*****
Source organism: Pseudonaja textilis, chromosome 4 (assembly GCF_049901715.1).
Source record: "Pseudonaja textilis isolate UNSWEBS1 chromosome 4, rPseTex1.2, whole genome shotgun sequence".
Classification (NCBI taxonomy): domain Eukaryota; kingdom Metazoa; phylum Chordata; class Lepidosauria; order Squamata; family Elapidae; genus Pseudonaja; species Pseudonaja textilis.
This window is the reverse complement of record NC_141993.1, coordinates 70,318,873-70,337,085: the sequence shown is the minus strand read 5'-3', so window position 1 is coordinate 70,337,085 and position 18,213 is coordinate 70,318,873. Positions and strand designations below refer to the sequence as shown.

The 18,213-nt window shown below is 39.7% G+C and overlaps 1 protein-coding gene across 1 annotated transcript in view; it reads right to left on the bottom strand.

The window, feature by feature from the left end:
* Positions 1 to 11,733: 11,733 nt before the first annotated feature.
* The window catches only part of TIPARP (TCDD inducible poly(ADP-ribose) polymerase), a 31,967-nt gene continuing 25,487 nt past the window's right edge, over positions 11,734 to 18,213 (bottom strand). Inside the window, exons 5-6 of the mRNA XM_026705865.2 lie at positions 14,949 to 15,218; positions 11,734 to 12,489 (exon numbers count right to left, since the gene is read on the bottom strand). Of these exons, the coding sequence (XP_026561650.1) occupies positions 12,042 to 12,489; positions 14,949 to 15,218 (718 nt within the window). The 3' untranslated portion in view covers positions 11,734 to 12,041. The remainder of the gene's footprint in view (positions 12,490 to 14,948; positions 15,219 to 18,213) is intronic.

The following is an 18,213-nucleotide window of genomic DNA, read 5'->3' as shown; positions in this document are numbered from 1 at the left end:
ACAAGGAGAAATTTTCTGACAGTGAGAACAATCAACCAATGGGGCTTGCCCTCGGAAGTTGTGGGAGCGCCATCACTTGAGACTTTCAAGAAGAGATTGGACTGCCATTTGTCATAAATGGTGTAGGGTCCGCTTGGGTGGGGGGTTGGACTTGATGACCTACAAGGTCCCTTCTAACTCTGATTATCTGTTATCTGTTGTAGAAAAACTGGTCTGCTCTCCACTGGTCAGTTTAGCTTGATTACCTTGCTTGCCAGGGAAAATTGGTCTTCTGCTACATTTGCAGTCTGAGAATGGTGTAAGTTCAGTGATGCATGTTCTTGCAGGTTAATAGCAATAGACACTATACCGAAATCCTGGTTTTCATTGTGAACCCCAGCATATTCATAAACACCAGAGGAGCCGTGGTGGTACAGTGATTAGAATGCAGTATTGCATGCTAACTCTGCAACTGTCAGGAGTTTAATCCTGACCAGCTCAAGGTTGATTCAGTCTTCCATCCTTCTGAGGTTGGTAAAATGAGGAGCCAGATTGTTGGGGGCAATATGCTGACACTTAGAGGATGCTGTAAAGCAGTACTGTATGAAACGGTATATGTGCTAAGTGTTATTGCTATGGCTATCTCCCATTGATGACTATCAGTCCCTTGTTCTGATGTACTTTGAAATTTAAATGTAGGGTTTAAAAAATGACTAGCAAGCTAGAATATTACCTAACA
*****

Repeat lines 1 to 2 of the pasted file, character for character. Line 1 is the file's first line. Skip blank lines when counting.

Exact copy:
Source organism: Pseudonaja textilis, chromosome 4 (assembly GCF_049901715.1).
Source record: "Pseudonaja textilis isolate UNSWEBS1 chromosome 4, rPseTex1.2, whole genome shotgun sequence".